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Dixie Chicks’ Nashville Show Heavy on Hits, Light on Controversy

For the first time in a decade, trio returns to the city whose music industry once shunned them

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The Dixie Chicks played their first Nashville show in a decade.

Kevin Mazur/Getty Images for PMK

The Dixie Chicks could have easily, and rightly, stuck it to Nashville during the Music City stop of their DCX MMXVI tour Wednesday night at Bridgestone Arena. After all, the country music industry largely gave the Chicks the cold shoulder following lead vocalist Natalie Maines’ controversial remarks about President George W. Bush in 2003. But the trio of Maines, Martie Maguire and Emily Strayer, backed by a solid five-piece band, stuck to the music in a highly entertaining two-hour show practically void of any feather-ruffling.

“Long time no see!” exhorted Maines, following “The Long Way Around,” the Chicks’ unblinking philosophical statement. It certainly had been for both band and audience, as the threesome last played Nashville more than ten years ago. “I love what you’re wearing!” Maines added with a smile.

The remainder of the Dixie Chicks’ concert absorbed the feel of a rock extravaganza, as fans stood and cheered throughout, even during the quieter moments provided by songs such as “Easy Silence.” Maines, the feisty focal point of the group, proved that she can still belt with fervor on “Some Days You Gotta Dance” and “Long Time Gone.” Fiddle player Maguire and multi-instrumentalist Strayer electrified both as complementary players and individual virtuosos. As always, the harmonies were impeccable.

Hats must be doffed as well to the eye-popping digital images on the screen that played behind the trio on each selection. Rather than serve as distractions, they actually enhanced the songs as the accompanying videos matched the lyrics and were perfectly synched with the music. On the darkly humorous revenge epic “Goodbye Earl,” for example, tightly-edited images of strong movie heroines and pioneering women appeared onscreen. For added effect, a banner headline of O.J. Simpson’s notorious trial plus a caricature of Donald Trump in devilish horns and beard also flew by.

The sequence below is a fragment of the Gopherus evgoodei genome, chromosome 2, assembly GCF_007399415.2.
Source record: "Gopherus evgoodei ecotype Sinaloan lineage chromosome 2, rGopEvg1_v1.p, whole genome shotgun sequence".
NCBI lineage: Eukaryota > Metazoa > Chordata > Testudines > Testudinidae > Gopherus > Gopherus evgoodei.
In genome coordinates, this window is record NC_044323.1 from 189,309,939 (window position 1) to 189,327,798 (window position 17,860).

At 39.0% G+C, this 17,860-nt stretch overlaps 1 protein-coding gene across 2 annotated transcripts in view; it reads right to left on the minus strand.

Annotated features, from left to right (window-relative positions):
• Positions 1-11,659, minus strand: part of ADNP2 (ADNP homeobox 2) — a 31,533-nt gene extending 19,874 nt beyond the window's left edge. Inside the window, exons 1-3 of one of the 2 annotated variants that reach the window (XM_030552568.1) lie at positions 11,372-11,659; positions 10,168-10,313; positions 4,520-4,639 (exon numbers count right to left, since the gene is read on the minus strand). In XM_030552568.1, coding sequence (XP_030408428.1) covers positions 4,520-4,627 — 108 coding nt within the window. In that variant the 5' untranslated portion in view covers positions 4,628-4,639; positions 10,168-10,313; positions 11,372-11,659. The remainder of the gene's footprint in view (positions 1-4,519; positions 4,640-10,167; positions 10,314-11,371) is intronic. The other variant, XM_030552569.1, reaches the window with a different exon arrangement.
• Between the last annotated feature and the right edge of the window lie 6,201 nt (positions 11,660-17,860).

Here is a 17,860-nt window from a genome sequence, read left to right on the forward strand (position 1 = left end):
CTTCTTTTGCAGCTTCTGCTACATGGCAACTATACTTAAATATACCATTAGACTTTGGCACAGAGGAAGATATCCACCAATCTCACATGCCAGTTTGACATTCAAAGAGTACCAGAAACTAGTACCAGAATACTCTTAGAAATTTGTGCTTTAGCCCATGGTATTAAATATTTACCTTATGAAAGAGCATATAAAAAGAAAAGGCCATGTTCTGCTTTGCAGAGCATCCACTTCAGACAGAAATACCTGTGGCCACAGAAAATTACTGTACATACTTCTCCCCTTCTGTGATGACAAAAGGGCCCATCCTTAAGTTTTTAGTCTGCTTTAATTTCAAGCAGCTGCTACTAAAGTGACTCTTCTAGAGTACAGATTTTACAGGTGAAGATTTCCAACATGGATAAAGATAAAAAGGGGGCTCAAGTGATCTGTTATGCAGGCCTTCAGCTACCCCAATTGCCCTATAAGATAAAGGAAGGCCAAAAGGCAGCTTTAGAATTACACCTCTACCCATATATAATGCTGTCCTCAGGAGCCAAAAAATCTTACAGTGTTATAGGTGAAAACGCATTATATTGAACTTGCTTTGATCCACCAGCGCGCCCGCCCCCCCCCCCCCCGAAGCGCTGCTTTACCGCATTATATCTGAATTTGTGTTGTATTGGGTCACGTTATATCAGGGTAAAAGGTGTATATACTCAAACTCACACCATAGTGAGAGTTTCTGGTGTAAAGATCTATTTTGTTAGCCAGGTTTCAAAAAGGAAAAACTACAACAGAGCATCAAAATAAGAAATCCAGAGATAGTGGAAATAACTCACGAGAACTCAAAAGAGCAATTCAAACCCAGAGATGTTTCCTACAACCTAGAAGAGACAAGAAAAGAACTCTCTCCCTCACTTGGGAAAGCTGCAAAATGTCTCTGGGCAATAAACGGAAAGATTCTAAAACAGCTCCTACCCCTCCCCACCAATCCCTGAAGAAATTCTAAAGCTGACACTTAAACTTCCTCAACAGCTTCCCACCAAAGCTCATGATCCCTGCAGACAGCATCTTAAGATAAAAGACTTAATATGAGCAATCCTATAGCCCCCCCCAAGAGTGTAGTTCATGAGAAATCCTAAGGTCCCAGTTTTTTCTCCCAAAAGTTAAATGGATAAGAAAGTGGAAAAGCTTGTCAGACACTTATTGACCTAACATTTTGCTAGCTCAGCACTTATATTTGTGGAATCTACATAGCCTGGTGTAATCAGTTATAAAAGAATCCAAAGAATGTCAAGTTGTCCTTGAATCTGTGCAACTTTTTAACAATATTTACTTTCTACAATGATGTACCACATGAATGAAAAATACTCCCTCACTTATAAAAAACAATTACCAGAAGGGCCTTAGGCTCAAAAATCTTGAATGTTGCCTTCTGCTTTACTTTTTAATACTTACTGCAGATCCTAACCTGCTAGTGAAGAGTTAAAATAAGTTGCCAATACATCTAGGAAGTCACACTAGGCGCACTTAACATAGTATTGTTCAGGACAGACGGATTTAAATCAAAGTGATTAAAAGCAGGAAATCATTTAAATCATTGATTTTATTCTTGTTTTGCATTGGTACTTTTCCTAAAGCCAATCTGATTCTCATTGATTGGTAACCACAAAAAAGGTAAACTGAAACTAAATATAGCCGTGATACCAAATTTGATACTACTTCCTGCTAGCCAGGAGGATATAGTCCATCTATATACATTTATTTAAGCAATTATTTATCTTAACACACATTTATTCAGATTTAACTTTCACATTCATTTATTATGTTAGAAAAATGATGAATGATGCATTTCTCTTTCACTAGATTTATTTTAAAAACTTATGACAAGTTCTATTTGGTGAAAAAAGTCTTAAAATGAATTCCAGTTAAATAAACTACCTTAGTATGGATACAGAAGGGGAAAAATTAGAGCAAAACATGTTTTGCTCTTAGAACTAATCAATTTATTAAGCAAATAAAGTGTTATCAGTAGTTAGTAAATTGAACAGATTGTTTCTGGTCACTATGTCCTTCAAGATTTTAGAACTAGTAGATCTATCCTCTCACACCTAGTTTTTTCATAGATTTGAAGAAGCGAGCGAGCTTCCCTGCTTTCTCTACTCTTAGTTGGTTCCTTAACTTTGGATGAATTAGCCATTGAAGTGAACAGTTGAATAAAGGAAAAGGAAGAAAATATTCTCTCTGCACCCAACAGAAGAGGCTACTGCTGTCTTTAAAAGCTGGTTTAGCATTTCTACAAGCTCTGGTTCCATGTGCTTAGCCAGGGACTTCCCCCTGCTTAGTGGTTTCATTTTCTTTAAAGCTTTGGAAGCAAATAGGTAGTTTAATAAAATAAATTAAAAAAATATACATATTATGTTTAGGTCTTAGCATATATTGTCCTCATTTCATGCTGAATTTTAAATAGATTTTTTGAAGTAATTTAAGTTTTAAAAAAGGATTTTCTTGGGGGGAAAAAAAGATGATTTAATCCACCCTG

Trump would have seemed a natural target for some well-aimed barbs by the liberal-minded Chicks. But the closest political statement came with “Ready to Run,” as cartoonish depictions of Trump, as Hillary Clinton, Bernie Sanders and other politicos ran across the screen in hilarious fashion, drawing roars of laughter from the audience. Give the trio points for at least taking an egalitarian approach. If desperately seeking controversy, one could always cite the semi-nude dude who brought out a birthday cake for Strayer’s 44th birthday, as celebratory balloons wafted about the stage.

Before the show, a couple of isolated protesters outside Bridgestone yammered on about sorrow and repentance, drawing mostly indifference from onlookers. Inside, however, joy and positive vibes prevailed as the Chicks balanced their set with their acoustic take on Beyoncé’s “Daddy Lessons” and favorites like “Cowboy, Take Me Away,” “Sin Wagon” and “Wide Open Spaces.” No one felt the need to repent.

In This Article: Dixie Chicks, The Dixie Chicks


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